La Mar Cebicheria Peruana, Pier 1.5, The Embarcadero, San Francisco. 415.397.8880
Cost: $5 (Happy hour, 4-6 p.m.), Overall rating: 4.5

Presentation: 4.5
Authenticity: 4.5
Taste: 4.5

Notes: So La Mar is where I found the best version in the Bay Area, looking like what I think a pisco sour should be, with the perfect foam and bitter dashes. This restaurant from Peru serves up its pisco sour in a simple tumbler. The taste was also refreshingly cool with a very balanced pisco and sour combination. It helps that the price is right during happy hour.

Honorable mention: One of my favorite pisco sours I tried this summer was actually in New York when I dined at Eleven Madison Park. This luxurious restaurant also serves up a luxurious pisco sour. What was so unique about this version was the pure frothiness and creaminess of the egg whites and pisco. It was like drinking a smooth liquid custard. I found it very enjoyable even at its high price of $11.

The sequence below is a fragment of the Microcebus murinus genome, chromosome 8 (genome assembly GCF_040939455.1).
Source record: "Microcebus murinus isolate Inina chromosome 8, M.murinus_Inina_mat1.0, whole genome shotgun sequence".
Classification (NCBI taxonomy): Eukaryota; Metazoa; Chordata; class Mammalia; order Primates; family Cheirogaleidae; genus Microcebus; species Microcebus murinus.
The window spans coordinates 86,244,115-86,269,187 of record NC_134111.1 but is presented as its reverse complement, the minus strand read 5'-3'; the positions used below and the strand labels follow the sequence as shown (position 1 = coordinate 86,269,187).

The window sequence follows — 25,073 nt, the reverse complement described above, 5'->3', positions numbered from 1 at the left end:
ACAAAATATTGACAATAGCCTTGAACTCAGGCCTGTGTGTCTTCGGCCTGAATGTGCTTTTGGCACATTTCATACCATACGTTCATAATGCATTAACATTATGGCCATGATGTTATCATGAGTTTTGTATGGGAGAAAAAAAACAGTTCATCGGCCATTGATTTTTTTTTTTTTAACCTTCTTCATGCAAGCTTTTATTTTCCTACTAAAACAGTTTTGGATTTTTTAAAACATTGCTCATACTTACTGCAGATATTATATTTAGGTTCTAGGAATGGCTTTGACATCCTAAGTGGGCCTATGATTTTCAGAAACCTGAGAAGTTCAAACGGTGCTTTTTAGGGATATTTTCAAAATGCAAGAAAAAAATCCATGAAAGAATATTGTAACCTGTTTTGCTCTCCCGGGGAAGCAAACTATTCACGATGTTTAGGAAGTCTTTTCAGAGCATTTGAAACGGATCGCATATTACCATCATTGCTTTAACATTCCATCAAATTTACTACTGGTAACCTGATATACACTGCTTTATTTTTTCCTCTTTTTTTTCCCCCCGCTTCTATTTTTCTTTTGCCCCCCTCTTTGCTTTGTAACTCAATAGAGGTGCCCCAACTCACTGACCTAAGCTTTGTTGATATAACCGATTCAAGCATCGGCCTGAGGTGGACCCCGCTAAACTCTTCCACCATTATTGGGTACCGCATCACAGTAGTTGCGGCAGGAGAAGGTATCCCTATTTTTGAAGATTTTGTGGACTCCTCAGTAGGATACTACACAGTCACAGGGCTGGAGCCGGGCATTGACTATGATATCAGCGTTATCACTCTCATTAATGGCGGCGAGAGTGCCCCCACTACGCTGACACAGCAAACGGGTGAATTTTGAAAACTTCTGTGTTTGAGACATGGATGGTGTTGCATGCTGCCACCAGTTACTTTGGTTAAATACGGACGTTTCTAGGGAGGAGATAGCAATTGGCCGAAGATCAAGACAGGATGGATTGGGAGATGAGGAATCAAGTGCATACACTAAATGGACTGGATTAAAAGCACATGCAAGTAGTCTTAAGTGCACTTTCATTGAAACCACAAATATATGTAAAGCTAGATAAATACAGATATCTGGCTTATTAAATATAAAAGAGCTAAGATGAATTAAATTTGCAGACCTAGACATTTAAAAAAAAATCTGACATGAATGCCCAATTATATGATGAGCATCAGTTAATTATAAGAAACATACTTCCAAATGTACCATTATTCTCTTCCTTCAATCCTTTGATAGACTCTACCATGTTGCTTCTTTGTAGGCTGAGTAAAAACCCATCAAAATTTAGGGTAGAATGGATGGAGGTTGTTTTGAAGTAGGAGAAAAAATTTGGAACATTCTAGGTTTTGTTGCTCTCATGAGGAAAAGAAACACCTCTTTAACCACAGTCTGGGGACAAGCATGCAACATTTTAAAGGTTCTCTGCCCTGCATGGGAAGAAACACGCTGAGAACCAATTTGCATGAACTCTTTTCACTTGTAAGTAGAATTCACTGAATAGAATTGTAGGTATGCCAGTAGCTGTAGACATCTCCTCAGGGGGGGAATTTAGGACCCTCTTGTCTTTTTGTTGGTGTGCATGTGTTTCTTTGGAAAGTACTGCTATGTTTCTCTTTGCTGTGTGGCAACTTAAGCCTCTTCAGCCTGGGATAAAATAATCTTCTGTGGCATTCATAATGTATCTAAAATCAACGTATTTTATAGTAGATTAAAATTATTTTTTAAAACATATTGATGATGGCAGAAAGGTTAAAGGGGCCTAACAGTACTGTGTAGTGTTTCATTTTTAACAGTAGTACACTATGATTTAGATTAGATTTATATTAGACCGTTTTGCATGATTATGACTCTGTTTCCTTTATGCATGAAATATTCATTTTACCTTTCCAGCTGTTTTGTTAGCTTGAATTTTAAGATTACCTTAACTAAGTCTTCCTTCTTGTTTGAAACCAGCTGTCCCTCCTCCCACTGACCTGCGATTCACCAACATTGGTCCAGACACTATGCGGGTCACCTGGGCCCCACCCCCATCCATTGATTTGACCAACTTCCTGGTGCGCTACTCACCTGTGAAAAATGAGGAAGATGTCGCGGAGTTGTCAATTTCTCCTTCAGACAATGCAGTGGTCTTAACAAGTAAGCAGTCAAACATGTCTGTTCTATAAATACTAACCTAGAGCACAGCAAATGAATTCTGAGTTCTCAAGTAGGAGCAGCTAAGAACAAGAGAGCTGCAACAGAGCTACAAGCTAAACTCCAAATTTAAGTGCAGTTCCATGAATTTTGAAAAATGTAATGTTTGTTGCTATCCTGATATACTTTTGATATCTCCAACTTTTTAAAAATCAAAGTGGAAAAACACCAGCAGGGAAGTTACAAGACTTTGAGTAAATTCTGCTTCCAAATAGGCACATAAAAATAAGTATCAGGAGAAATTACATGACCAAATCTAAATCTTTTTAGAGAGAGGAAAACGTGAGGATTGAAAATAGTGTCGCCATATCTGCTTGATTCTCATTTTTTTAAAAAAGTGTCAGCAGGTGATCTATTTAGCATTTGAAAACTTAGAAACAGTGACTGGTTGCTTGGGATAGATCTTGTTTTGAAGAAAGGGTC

JulieK said...

The happy Face made me...happy

Kim said...

I MUST try Le Mar!! A guy I was dating who introduced me to the drink said he learned to make his there.

Carolyn Jung said...

I had a yummy non-alcoholic version at Bocanova in Oakland today. Well, it was a working lunch so I had to keep my wits about me. ;)

The Pisco Bible said...

Singleguy - if your fave pisco sour was at 11 Madison Park in NYC, then you're in luck. Those pisco sours are made with Macchu Pisco, which as of November has finally arrived in San Francisco. Check out the Indy Expo on Nov 19th to try our single-grape Macchu Pisco (named Spirit of 2009 by Wine & Spirits Magazine) and our blend (named best blend by Food & WIne) in 2008!